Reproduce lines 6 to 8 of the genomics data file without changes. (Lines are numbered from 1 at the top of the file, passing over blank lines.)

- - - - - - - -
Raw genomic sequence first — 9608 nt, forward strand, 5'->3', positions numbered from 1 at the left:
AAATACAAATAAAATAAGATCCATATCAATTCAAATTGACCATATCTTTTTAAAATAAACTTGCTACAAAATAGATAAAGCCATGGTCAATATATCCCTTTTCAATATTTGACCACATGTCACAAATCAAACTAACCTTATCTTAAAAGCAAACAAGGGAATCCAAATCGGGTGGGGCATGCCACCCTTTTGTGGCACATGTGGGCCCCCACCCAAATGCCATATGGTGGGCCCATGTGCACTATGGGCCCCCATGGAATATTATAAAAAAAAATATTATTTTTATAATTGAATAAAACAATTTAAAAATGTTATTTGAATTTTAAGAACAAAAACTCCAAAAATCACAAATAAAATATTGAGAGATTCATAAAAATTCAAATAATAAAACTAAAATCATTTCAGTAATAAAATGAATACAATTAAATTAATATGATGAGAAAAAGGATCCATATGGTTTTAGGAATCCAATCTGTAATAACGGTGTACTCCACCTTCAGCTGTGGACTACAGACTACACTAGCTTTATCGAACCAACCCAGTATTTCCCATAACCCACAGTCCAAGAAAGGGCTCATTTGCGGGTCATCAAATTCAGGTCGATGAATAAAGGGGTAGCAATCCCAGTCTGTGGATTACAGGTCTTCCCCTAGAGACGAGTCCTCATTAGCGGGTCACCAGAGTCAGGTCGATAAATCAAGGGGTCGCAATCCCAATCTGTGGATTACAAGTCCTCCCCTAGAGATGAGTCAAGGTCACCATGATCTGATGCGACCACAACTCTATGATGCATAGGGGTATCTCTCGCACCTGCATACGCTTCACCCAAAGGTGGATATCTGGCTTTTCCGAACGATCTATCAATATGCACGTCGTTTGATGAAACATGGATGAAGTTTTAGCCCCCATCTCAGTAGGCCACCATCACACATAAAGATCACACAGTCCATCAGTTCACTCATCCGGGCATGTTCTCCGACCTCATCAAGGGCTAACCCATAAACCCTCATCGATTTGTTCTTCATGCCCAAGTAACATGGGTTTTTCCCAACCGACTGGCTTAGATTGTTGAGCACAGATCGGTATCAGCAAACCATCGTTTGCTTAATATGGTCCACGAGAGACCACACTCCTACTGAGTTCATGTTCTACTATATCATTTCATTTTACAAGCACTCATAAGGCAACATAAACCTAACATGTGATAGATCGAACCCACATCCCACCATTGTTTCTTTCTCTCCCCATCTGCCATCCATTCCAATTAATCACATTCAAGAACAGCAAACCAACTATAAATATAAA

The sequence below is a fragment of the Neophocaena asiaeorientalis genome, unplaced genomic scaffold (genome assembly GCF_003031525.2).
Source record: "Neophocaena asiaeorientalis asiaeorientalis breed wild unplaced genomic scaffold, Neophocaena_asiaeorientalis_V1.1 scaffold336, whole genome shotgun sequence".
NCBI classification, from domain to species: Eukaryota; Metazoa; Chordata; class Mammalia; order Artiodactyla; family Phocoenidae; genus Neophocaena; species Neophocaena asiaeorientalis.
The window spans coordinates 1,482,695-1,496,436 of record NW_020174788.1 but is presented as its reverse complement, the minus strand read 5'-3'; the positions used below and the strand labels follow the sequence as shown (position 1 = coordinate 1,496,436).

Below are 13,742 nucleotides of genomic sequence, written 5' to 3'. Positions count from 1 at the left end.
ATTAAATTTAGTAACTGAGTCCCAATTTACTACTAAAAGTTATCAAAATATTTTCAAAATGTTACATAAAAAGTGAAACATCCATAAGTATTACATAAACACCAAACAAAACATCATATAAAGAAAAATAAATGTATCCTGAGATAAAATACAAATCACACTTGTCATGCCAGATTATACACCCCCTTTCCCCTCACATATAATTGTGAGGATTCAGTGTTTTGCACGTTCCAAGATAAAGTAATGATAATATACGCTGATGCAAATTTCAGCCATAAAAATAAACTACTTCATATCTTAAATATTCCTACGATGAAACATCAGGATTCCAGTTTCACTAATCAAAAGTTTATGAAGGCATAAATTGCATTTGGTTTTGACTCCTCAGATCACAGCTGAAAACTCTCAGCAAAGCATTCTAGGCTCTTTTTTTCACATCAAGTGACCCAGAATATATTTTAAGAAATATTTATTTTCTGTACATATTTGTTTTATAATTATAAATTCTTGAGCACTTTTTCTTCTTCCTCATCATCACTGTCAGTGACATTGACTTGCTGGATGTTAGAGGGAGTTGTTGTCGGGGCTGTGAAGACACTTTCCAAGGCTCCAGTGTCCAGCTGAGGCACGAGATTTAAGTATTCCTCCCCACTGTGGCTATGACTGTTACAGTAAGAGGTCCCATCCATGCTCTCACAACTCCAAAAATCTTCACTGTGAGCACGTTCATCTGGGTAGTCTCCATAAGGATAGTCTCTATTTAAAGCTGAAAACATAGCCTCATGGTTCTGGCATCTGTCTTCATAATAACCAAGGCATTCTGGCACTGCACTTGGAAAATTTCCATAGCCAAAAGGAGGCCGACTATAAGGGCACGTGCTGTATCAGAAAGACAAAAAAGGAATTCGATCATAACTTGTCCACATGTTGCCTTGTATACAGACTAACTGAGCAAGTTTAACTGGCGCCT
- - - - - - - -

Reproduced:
The window spans coordinates 1,482,695-1,496,436 of record NW_020174788.1 but is presented as its reverse complement, the minus strand read 5'-3'; the positions used below and the strand labels follow the sequence as shown (position 1 = coordinate 1,496,436).

Below are 13,742 nucleotides of genomic sequence, written 5' to 3'. Positions count from 1 at the left end.
ATTAAATTTAGTAACTGAGTCCCAATTTACTACTAAAAGTTATCAAAATATTTTCAAAATGTTACATAAAAAGTGAAACATCCATAAGTATTACATAAACACCAAACAAAACATCATATAAAGAAAAATAAATGTATCCTGAGATAAAATACAAATCACACTTGTCATGCCAGATTATACACCCCCTTTCCCCTCACATATAATTGTGAGGATTCAGTGTTTTGCACGTTCCAAGATAAAGTAATGATAATATACGCTGATGCAAATTTCAGCCATAAAAATAAACTACTTCATATCTTAAATATTCCTACGATGAAACATCAGGATTCCAGTTTCACTAATCAAAAGTTTATGAAGGCATAAATTGCATTTGGTTTTGACTCCTCAGATCACAGCTGAAAACTCTCAGCAAAGCATTCTAGGCTCTTTTTTTCACATCAAGTGACCCAGAATATATTTTAAGAAATATTTATTTTCTGTACATATTTGTTTTATAATTATAAATTCTTGAGCACTTTTTCTTCTTCCTCATCATCACTGTCAGTGACATTGACTTGCTGGATGTTAGAGGGAGTTGTTGTCGGGGCTGTGAAGACACTTTCCAAGGCTCCAGTGTCCAGCTGAGGCACGAGATTTAAGTATTCCTCCCCACTGTGGCTATGACTGTTACAGTAAGAGGTCCCATCCATGCTCTCACAACTCCAAAAATCTTCACTGTGAGCACGTTCATCTGGGTAGTCTCCATAAGGATAGTCTCTATTTAAAGCTGAAAACATAGCCTCATGGTTCTGGCATCTGTCTTCATAATAACCAAGGCATTCTGGCACTGCACTTGGAAAATTTCCATAGCCAAAAGGAGGCCGACTATAAGGGCACGTGCTGTATCAGAAAGACAAAAAAGGAATTCGATCATAACTTGTCCACATGTTGCCTTGTATACAGACTAACTGAGCAAGTTTAACTGGCGCCT